There was a lot of history at Super Bowl LV on Sunday. Unfortunately, not all of it looks good when it comes to how many people actually watched – and we’re not just talking about Nielsen’s unprecedented delay in getting the actual data out.
In figures released Tuesday morning by CBS Sports, the big game had a total audience of 96.4 million viewers on CBS and a bundle of platforms and outlets, according to Nielsen. Confirming suspicions that many had even going into the matchup between the Tampa Bay Buccaneers and the Kansas City Chiefs, that is the least-watched Super Bowl in recent history.
With around 91.6 million viewers on CBS alone, the 2021 Super Bowl is still the most watched show of the past year. However, taking an 8% stumble from what Fox had on its broadcast network last year, the 55th Super Bowl distinctly had the smallest network audience since the very different TV era of 2006.
What is also true is that the total numbers, from CBS, CBS Sports and NFL digital properties, Buccaneers and Chiefs mobile properties, Verizon Media mobile properties and ESPN Deportes television and digital properties, are the lowest since 2007. They are down around 5% from what last year’s Chiefs win over the San Francisco 49ers pulled in.
That Super Bowl LIV figure was a culmination of Fox, Fox Deportes and Fox, NFL and Verizon’s digital properties. The cumulative 2020 end result was a touch ahead of the 100.7 million who watched the 2019 Super Bowl across a pantheon of CBS and NFL properties and platforms.
The bruising viewership aside, there were some other pretty major historical aspects to Sunday’s gridiron face-off.
On the digital curve, Super Bowl LV was the most live-streamed in history, averaging 5.7 million viewers per minute, up 69% from 2020’s pervious high.
Now as the Buccaneers and Raymond James Stadium will brag for years, Sunday was also the first time the NFL’s big game was won by a team playing on their home turf.
Add to the procession of honors, in his first year in the Sunshine State metropolis, this victory was quarterback Tom Brady’s 10th Super Bowl and his seventh win, two new records. GOAT Brady also shattered his own record as the oldest Super Bowl-winning QB at the AARP-looming age of 43. Brady is the first QB to win the Super Bowl in three different decades and the first player to clench multiple titles after the ripe old age of 40.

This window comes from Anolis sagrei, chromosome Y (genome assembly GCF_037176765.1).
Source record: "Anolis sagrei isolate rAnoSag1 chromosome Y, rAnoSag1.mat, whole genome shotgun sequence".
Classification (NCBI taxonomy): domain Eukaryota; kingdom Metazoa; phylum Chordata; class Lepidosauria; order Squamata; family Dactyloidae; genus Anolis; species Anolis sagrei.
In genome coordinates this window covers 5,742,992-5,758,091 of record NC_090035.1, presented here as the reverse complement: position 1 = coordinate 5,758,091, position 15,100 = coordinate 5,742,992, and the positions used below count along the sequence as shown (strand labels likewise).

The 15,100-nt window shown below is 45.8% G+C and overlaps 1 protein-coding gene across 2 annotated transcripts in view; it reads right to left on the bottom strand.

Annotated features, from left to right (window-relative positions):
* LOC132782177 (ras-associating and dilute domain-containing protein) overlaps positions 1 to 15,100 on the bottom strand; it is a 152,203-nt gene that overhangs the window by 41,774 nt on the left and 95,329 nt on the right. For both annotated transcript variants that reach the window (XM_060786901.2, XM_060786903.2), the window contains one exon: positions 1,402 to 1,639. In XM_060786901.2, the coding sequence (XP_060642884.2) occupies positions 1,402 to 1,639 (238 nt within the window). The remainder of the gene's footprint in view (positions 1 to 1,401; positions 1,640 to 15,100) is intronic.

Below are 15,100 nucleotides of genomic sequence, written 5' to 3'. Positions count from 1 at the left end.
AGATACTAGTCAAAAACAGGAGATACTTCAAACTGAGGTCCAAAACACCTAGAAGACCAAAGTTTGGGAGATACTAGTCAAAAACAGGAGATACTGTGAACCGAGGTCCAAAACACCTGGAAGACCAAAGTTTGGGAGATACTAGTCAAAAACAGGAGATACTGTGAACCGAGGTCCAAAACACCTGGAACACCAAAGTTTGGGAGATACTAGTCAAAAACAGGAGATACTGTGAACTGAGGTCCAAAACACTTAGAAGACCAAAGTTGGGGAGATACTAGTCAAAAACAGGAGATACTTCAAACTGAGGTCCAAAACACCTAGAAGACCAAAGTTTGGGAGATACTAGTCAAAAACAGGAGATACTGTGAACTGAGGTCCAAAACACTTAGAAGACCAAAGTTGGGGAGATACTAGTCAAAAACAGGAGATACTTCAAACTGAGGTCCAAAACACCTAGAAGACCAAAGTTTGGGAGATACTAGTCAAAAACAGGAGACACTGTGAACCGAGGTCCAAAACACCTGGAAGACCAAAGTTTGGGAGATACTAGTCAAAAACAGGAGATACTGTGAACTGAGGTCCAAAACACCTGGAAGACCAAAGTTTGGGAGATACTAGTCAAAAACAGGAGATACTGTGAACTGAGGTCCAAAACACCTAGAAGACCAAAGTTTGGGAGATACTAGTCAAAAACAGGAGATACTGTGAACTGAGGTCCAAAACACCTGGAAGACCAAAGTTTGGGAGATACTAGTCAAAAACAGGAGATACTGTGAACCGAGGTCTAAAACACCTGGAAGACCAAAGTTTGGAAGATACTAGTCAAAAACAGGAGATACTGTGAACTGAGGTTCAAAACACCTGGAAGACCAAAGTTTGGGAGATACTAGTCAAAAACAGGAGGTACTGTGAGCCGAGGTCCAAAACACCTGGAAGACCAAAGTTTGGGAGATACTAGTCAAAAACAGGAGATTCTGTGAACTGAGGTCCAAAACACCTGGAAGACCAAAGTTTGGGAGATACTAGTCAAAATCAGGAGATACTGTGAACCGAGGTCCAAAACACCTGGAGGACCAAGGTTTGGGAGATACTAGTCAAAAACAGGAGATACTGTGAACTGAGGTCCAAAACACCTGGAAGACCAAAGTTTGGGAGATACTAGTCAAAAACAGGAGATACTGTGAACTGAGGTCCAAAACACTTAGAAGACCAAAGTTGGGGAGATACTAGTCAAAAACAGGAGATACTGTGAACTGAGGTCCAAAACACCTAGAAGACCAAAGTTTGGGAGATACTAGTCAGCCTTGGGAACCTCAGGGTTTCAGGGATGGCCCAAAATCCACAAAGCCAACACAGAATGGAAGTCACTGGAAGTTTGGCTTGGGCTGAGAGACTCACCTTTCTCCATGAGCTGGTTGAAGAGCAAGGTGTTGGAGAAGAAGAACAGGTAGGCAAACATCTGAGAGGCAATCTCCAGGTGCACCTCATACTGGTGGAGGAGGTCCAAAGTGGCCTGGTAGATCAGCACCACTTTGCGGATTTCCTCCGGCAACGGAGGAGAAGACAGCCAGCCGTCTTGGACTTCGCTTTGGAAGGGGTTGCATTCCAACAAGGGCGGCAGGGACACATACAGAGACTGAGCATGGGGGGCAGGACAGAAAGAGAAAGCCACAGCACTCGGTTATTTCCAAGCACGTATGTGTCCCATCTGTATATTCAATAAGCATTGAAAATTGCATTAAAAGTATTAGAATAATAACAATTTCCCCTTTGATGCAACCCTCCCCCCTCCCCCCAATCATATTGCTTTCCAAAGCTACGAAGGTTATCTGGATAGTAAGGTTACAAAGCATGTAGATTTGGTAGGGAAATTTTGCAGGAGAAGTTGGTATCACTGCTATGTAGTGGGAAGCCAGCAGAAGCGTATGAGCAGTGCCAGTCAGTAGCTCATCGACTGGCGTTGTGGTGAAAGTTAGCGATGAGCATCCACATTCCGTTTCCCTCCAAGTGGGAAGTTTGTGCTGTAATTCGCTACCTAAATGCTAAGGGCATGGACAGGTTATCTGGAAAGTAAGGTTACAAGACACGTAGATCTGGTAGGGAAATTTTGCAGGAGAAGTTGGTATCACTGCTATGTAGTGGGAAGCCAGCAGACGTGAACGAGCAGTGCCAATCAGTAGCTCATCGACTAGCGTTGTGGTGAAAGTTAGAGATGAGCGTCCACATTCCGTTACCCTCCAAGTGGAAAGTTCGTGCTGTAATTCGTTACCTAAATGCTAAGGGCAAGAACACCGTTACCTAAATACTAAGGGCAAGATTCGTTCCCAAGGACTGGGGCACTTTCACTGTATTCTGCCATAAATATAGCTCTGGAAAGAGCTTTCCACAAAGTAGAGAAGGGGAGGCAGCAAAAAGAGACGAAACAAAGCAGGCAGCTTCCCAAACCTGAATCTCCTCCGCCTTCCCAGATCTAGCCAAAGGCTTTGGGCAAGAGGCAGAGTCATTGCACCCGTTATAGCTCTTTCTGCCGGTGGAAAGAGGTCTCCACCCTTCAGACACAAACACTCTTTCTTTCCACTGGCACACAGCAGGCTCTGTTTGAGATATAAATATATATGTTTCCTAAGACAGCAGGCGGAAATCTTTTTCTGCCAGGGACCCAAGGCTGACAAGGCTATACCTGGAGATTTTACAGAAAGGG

The Buccaneers’ assistant defensive line coach Lori Locust and assistant strength and conditioning coach Maral Javadifar became the first female coaches to win a Super Bowl.
Also in the mix, February 7’s primetime game on CBS had the first halftime show headlined by a Canadian, with The Weeknd taking center stage – though we don’t have any figures yet for how many people actually watched his performance. Staying in the music realm, Super Bowl LV was the first time a “common ground”-seeking Bruce Springsteen appeared in a Super Bowl ad too. Sunday’s extravaganza was also the first Super Bowl to have a poet literally read a pre-game composition, as the amazing Amanda Gorman did Sunday.
In terms of the history books, the 31-9 blowout by the Buccaneers over last year’s champs wasn’t the most lopsided win ever; that still goes to the 49ers’ 55-10 thrashing of the Denver Broncos in 1990. However, it sure felt like it at times Sunday, even to some of the commentators who are hired to toss hyperboles around freely.
Back to the harsh viewership, the historical reality is no big surprise when you look at the big picture for the big game. Despite technical and cultural efforts to make the Covid-19 restrictions of Sunday’s game a non-event, the action on the field was just not the kind of drama that sports analysts and CBS programmers were anticipating. Which, with two less than top market teams participating, likely saw a lot of viewers clicking elsewhere on the first Sunday of February as the outcome became obvious long before the game was over.
Additionally, despite the best efforts of the Roger Goodell-led league to pump up the process and relatively empty stadiums, the NFL had a 10% drop in ratings on average this season after two years of increases – a fall that can’t help but hit the Super Bowl itself and dim enthusiasm as teams and supporters quarreled over safety protocols, cultural and racial justice, and a schedule that sometimes went off the rails due to positive coronavirus test results.
In other figures from Sunday, the 10:39 PM ET postgame premiere of the new version of The Equalizer starring Queen Latifah snagged an audience of 20.4 million. The drama was solidly the top-viewed series start of the current TV season and, with a 5.1 among adults 18-49, the highest-rated entertainment show since the Oscars in February 2020. Still, The Equalizer was down 14% from what The Masked Singer‘s Season 3 opener scored in its post-game start last year on Fox.
Moving deeper into the night, the 12:14 a.m. ET airing of The Late Show With Stephen Colbert snared 4.8 million viewers. The special, which had Robert Downey Jr and Metallica as guests, as the late-nighter’s best viewership and demo rating (1.1) since its last post-Super Bowl showing in 2019.
Furthermore, because who doesn’t love more stats, check out the Top 5 most watched Super Bowls here:
1. 2015: 114.4 million – Super Bowl XLIX: New England Patriots vs. Seattle Seahawks (NBC)
2. 2014: 112.2 million – Super Bowl XLVIII: Seattle Seahawks vs. Denver Broncos (Fox)
3. 2016: 111.9 million – Super Bowl 50: Denver Broncos vs. Carolina Panthers (CBS)
4. 2012: 111.35 million – Super Bowl XLVI: New York Giants vs. New England Patriots (NBC)
5. 2017: 111.32 million – Super Bowl LI: New England Patriots vs. Atlanta Falcons (Fox)
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